An Expat Guide to the Asado, the Holy Grail of All Pleasures in Argentina

Out and About, Wine & Adenture
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By The Wall Street Journal

Meat has traditionally been the linchpin of Argentine culture. Whether it’s in a backyard at the weekly family gathering, on an apartment building’s terrace in Buenos Aires or in a parilla (“steakhouse” in Spanish) on weekdays, the sacrosanct asado (barbecue) transcends cooking meat. It’s a ceremony, a passion and an art.

Local TV hosts won’t tell you if it’ll rain or shine on Sunday. They’ll tell you if you’ll be able to eat an asado outdoors or not. In a nation where there’s a religious reverence for meat, expats should thus bear in mind key rules to avoid faux pas.

More, Always More

First, expats should be prepared to eat a lot of meat. In 2014, Argentina topped the global ranking of beef and veal consumption, according to a 2015 OECD-FAO Agricultural Outlook. Each Argentine stomach consumed, on average, 41.6 kilograms of beef and veal, compared with 24.5 kilograms in the U.S. and 10.5 kilograms in the European Union the same year.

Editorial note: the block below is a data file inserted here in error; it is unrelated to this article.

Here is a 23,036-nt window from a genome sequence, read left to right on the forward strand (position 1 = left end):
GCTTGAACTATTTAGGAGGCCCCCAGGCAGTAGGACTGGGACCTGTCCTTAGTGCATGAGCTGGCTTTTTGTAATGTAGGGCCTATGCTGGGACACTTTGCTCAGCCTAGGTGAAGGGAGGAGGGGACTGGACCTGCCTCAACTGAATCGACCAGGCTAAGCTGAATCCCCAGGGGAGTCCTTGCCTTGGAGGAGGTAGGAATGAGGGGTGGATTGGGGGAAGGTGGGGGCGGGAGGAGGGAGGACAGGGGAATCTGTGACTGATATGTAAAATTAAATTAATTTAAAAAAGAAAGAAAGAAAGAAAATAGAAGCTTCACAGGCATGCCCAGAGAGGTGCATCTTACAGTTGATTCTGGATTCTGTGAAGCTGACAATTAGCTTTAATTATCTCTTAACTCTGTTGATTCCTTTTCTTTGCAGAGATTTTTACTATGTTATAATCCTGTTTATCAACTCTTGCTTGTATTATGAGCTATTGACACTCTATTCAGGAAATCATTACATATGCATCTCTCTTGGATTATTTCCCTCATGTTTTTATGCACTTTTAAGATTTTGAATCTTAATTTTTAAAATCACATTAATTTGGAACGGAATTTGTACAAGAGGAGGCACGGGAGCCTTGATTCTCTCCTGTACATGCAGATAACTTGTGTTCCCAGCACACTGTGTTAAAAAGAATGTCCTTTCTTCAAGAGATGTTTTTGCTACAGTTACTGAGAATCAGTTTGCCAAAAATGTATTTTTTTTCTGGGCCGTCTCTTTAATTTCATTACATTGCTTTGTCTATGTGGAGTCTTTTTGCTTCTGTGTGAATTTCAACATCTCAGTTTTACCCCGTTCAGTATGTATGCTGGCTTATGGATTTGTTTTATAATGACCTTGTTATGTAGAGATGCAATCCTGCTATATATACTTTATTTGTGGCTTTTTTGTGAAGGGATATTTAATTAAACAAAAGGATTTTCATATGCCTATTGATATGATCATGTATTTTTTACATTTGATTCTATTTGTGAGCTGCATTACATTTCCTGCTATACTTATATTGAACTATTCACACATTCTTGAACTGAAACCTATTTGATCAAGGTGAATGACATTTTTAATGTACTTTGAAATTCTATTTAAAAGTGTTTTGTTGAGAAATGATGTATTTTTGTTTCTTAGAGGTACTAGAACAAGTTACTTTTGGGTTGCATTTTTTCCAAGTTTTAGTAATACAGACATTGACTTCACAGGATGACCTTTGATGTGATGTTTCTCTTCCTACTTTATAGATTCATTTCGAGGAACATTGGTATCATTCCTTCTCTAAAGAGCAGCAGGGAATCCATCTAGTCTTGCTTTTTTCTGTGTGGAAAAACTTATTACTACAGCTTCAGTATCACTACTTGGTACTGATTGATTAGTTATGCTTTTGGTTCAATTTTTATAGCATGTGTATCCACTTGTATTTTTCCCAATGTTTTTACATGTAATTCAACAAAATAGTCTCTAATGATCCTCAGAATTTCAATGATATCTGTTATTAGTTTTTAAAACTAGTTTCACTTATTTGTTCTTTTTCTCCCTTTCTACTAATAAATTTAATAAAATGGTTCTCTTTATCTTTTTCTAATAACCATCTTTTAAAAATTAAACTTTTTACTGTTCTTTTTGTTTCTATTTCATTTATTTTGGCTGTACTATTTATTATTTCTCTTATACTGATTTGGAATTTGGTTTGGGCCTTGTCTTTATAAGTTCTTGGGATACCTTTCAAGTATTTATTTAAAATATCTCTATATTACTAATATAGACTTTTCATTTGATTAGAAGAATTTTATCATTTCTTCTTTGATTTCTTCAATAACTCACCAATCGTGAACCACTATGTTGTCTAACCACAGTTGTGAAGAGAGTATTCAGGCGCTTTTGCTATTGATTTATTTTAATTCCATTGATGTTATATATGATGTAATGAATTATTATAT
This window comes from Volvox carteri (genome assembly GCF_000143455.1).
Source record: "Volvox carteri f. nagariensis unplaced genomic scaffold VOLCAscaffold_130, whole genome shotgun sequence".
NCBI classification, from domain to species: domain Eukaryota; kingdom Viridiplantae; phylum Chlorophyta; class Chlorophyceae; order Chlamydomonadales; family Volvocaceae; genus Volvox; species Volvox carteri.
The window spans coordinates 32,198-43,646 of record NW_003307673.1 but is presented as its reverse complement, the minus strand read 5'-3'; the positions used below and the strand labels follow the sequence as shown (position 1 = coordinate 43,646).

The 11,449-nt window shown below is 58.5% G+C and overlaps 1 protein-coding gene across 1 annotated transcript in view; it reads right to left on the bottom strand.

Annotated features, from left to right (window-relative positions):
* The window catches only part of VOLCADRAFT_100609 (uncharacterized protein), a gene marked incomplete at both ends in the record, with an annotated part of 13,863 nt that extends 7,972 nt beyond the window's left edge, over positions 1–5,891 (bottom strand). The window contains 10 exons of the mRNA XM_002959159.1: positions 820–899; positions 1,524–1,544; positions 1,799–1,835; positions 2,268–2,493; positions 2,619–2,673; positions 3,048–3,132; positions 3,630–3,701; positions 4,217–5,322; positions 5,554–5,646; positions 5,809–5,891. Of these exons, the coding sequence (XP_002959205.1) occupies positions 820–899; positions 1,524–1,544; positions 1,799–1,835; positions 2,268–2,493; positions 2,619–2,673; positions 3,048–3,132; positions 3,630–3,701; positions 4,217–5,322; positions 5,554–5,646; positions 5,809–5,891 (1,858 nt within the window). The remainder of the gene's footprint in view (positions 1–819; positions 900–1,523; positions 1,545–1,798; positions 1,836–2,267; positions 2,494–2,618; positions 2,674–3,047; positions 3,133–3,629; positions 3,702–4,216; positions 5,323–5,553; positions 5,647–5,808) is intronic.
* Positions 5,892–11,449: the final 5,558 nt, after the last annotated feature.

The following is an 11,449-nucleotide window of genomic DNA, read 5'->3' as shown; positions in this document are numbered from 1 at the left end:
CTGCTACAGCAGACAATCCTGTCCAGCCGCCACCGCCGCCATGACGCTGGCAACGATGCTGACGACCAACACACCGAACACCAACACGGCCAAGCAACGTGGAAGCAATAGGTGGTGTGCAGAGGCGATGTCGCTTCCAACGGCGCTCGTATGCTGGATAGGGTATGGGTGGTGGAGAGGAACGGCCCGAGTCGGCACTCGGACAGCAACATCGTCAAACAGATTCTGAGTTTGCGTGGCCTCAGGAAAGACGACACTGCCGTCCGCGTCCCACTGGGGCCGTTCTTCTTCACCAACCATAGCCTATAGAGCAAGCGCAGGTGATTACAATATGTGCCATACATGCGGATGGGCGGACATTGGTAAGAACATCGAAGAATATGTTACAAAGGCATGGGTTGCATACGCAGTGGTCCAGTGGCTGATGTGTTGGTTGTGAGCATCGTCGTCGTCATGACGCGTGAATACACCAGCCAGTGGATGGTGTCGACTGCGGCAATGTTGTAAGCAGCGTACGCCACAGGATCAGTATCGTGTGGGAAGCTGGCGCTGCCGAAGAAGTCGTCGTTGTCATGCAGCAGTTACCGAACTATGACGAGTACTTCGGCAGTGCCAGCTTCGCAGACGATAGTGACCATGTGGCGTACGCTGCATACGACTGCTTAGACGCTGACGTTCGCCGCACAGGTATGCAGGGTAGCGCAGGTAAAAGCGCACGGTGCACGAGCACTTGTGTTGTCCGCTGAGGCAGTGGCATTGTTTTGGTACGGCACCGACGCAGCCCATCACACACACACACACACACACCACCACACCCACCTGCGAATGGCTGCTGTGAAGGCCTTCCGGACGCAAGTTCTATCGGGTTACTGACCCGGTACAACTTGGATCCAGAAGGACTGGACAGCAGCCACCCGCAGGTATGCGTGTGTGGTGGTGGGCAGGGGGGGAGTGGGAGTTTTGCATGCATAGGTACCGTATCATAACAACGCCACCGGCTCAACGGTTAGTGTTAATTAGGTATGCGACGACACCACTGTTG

“Every beast that walks goes to the grill master,” goes the Argentine saying. (“Todo bicho que camina va a parar al asador” in Spanish.) Insatiable South Americans are cheating on their darling, though: they now eat more pork and chicken – which expats might be more used to seeing on the grill (parilla, which translates to steakhouse as well as grill.).

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